On Tuesday, March 2, 2016, the House Judiciary Committee of the South Carolina House of Representatives unanimously voted to recommend repeal of many outdated laws that are “still on the books” in the State which relate to family law issues. Among those laws recommended for repeal are those making it illegal to have an extra-marital affair and those making it illegal to seduce a woman with the promise of marriage.
Across the United States, most states have laws which are outdated based on societal standards but that are still technically law. For example, one of the laws recommended for repeal in South Carolina makes the act of premarital sex a crime, punishable by penalty of up to one year in prison and a $500 fine. This law is more than 125 years old, dating to 1880. Often these antiquated laws have even been ruled unconstitutional, yet the state legislature has not acted to repeal the law. South Carolina, along with many other states, still have a law against sodomy, which was ruled unconstitutional by the United States Supreme Court case Lawrence v. Texas over a decade ago in 2003.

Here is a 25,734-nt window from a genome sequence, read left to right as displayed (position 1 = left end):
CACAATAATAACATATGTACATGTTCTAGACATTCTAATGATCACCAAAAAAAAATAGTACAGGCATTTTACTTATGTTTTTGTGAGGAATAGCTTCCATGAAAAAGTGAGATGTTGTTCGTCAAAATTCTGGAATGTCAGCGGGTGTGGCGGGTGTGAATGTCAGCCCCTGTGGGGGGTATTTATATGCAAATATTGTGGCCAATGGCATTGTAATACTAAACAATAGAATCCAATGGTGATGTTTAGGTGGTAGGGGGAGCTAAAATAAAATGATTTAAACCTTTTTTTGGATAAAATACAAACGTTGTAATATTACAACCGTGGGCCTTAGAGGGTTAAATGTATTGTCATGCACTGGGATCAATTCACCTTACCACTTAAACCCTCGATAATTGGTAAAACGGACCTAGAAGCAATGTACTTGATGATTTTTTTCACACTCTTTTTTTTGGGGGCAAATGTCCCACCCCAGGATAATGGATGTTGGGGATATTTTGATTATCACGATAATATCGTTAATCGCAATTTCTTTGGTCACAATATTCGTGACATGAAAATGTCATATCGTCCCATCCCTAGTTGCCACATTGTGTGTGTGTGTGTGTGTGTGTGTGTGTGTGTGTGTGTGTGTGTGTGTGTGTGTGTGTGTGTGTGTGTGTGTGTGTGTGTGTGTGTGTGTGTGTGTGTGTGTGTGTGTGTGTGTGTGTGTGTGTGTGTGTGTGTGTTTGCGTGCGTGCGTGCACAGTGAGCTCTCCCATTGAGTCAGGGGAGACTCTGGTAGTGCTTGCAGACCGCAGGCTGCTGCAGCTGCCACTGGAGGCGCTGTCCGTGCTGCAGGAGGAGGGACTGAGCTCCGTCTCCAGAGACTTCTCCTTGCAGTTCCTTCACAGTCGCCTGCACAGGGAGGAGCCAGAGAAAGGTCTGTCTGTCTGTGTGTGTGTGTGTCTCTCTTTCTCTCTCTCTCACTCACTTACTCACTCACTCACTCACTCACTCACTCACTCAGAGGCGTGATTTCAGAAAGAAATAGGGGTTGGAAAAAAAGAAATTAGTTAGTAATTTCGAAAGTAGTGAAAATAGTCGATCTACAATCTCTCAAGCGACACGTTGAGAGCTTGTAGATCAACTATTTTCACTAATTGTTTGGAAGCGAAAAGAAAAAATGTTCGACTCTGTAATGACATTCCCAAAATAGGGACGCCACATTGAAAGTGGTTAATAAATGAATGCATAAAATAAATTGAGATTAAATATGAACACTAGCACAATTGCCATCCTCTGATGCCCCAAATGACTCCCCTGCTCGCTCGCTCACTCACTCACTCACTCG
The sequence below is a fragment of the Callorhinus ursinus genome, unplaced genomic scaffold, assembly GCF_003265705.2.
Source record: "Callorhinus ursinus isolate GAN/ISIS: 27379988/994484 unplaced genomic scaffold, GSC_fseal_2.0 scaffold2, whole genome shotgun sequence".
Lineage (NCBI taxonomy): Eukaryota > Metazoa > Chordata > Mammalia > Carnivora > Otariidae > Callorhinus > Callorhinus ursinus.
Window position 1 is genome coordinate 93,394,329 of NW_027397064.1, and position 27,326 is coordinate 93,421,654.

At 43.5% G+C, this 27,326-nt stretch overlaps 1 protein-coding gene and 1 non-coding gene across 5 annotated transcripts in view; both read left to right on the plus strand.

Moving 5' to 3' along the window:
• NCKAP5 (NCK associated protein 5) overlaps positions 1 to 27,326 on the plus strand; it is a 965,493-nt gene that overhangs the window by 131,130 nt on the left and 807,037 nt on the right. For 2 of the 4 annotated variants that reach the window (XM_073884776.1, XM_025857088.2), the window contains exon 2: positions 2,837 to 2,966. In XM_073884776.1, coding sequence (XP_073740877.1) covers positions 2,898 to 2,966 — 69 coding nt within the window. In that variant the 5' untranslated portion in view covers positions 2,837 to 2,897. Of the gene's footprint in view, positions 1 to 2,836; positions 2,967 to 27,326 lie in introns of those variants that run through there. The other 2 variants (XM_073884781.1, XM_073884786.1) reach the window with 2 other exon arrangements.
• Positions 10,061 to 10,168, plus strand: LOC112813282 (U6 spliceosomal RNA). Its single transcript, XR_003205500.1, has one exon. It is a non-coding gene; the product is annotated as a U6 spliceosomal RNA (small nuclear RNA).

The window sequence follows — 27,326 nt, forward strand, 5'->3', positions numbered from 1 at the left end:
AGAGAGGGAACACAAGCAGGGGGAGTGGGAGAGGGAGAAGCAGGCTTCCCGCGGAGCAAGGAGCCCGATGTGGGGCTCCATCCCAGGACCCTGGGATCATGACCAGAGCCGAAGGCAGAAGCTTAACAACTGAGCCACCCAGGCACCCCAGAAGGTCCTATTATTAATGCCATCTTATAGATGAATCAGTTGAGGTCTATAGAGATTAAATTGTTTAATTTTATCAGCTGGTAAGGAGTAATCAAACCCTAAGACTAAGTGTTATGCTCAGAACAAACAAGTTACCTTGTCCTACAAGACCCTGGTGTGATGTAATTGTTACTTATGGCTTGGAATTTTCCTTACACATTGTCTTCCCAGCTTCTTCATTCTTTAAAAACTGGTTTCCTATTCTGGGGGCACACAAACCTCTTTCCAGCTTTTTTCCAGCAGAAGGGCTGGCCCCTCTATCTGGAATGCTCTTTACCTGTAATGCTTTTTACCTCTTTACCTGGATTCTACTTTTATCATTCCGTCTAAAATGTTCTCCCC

These South Carolina statutes relating to sexual acts have not been enforced in decades, or even a century regardless of their constitutionality. As House Judiciary Chairman Greg Delleney put it, “It’s not good to have laws you don’t enforce.” Additionally, these laws often contain language which many would now consider to be offensive. As set forth in the South Carolina statute making it illegal to seduce a woman with the promise of marriage, a man may not be convicted of that crime based on the woman’s testimony alone if she is considered “lewd and unchaste”. The societal acceptance of women as equals to men occurred many years after these laws were invoked so the language contained in these types of statutes often demean and disparage women.
North Carolina has many similar laws to those identified by repeal in South Carolina. An aggrieved spouse may file actions for Alienation of Affection and Criminal Conversation against the party with whom their spouse had an affair in order to hold that financially responsible for the harm they caused. These actions, often referred to as “Heart Balm” torts, have long since been discarded throughout most of the nation, with North Carolina as one of only a few states remaining that still permit these claims related to an extra-marital affair.
If your spouse had an extra-marital affair, please call us today at 980-939-0233 to schedule a consultation with a North Carolina Family Law Attorney to learn about and protect your rights.